The path(s), some straight, some in a half or full circle panning effects, going right, moving left, panning across the room, flying overhead - originating from the front or rear locations and visa-versa, ... can be visually followed, matching the direct action(s) on the screen with Identical Speakers around you.

Food for thought,
Phil
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#4 of 10 John Garcia

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Posted May 29 2003 - 09:02 AM

I have Monitor 5s + CC370 up front, with Titans as rears. I can hear the difference between the Titans and the others, but it does not play such a large role between surrounds and mains, even when I am listening to SACDs. The front stage is much more important to match, which means you will need to stick with the 370 as your center if you want to have Monitor mains.
HT: Emotiva UMC-200, Emotiva XPA-3, Carnegie Acoustics CSB-1s + CSC-1, GR Research A/V-1s, Epik Empire, Oppo BDP-105, PS4, PS3,URC R-50, APC-H10, Panamax 5100 Bluejeans Cable
System Two: Marantz PM7200, Pioneer FS52s, Panasonic BD79
(stolen) : Marantz SR-8300, GR Research A/V-2s, Sony SCD-222ES SACD, Panasonic BD-65, PS3 60G (250G)

Everybody is a genius, but if you judge a fish by its ability to climb a tree, it’ll spend its whole life believing that it is stupid.” – Albert Einstein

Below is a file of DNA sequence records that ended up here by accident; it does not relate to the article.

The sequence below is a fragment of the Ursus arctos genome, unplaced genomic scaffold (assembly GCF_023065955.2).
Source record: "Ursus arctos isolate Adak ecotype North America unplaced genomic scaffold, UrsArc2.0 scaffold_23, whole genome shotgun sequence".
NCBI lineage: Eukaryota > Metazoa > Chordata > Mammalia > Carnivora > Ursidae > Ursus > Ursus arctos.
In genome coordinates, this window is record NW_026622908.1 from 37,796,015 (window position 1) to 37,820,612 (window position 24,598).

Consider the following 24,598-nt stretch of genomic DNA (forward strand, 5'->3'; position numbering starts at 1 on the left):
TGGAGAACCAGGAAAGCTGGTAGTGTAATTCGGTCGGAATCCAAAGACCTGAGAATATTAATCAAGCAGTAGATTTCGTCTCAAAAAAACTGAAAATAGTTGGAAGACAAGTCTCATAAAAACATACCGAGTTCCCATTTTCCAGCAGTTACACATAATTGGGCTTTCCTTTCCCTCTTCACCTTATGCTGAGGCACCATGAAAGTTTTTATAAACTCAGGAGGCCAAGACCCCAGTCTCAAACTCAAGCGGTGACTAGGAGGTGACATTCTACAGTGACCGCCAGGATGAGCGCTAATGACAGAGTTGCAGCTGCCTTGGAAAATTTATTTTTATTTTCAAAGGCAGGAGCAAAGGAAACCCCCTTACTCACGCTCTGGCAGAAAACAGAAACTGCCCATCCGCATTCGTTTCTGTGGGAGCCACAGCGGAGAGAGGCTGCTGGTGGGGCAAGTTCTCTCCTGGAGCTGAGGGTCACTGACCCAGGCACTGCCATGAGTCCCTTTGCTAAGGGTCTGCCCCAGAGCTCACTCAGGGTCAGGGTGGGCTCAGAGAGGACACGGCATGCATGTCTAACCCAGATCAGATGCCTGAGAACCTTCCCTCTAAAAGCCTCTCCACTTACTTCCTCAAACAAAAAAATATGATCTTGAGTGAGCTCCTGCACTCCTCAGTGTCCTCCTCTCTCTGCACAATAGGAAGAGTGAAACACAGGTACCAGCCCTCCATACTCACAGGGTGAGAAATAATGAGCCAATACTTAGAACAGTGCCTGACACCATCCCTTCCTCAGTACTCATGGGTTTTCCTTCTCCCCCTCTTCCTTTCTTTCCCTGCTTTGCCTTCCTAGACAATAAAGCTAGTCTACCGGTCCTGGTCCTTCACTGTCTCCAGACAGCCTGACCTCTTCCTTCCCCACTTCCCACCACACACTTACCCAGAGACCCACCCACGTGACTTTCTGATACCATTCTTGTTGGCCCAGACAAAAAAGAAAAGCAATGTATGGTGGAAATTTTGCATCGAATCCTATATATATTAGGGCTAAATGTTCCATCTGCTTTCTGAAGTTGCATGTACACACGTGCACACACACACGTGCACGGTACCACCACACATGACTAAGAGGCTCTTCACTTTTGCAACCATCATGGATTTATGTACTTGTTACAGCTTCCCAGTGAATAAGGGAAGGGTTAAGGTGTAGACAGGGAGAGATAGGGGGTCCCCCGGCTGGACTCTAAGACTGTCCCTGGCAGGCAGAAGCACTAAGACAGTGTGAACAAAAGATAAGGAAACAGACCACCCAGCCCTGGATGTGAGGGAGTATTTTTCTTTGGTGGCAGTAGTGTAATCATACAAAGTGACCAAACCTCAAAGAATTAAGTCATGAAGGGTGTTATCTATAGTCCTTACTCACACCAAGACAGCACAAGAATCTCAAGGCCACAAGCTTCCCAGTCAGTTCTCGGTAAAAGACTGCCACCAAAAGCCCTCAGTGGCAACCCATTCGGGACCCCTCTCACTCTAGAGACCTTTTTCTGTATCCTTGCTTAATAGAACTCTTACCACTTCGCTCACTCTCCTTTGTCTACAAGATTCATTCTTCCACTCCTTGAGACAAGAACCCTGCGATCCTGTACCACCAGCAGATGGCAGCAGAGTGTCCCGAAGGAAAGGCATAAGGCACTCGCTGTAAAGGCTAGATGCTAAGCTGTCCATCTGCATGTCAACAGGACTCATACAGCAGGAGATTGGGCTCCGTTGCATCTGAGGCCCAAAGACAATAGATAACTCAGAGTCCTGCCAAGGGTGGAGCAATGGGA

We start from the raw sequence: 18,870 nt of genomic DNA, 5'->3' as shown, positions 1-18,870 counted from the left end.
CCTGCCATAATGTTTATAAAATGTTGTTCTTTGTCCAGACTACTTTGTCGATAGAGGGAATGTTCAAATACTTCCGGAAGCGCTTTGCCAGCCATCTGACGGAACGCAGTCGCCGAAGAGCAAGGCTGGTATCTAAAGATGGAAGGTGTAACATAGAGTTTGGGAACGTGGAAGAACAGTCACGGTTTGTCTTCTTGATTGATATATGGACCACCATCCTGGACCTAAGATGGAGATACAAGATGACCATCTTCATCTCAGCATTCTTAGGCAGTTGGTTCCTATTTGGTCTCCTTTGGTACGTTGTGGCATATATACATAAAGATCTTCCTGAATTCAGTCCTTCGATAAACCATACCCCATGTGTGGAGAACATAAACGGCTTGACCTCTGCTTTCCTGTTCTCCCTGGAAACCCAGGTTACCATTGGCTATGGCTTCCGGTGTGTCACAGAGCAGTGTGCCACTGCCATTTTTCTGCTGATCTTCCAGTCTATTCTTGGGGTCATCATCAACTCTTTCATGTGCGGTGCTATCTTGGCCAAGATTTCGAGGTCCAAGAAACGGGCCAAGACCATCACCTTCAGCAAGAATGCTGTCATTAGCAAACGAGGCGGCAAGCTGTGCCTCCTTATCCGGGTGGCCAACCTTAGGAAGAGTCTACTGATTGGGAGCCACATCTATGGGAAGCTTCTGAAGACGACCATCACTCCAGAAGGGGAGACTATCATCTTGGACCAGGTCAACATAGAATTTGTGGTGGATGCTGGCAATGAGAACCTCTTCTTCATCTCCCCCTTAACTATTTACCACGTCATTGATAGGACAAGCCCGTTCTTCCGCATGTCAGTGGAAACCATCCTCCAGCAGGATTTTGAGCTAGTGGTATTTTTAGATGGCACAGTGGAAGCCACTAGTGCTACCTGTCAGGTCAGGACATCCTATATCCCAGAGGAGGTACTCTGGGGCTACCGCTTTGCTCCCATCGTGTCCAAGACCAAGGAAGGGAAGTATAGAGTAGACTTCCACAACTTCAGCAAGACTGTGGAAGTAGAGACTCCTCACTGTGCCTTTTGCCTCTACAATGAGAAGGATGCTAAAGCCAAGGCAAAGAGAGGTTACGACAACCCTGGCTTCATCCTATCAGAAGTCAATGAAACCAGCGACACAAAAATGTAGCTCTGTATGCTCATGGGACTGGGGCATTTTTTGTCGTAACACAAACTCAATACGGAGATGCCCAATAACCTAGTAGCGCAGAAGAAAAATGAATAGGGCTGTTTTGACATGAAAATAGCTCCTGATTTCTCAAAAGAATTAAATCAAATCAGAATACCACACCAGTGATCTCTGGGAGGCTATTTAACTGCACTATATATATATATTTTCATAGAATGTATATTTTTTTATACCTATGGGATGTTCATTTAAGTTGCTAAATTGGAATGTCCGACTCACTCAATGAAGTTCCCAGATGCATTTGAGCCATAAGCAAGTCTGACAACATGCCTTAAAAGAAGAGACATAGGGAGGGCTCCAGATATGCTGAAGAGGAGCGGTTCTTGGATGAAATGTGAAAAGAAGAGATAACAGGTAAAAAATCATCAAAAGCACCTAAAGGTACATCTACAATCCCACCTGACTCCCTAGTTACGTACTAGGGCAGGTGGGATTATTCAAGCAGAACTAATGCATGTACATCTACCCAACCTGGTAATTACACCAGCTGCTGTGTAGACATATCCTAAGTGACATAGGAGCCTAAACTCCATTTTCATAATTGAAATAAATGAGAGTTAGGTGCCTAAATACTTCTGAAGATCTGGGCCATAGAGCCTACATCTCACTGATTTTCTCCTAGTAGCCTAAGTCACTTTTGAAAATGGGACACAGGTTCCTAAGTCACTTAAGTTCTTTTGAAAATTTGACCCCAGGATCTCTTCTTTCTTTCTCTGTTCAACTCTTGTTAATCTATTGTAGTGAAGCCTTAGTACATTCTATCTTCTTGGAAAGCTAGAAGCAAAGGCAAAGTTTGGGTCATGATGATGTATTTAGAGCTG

#5 of 10 Todd Alexander

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Posted May 29 2003 - 09:10 AM

I agree with the above post. The front L & R should be timbre matched with the center. The rear speakers are not as essential. I also hae a Velodyne sub with my Paradigm speakers and it sounds awesome. I think you've chosen a pretty good setup, I did something similar.

Just make sure the front sound stage is matched and you'll be fine.

#6 of 10 Mike Nep

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Posted May 29 2003 - 10:07 AM

Just had some Ellis 1801's hooked up in place of my studio 80's. They were matched up with a studio cc and I honestly couldn't tell a difference. Please don't flame me! Maybe I wasn't listening for it, but it definitely didn't pop up as a concern. Actually preferred the 1801's over the 80's, especially during soundtrack music playing. I'm all for timbre matching and the theory behind it, however after actually doing a test between different and similar speakers paired up to a center, I'm going to believe my ears over theory. Then again, maybe it differs from speaker to speaker. For the dude who asked it, don't always believe everything you hear around hear. Sometimes you need to try things on your own. Good luck.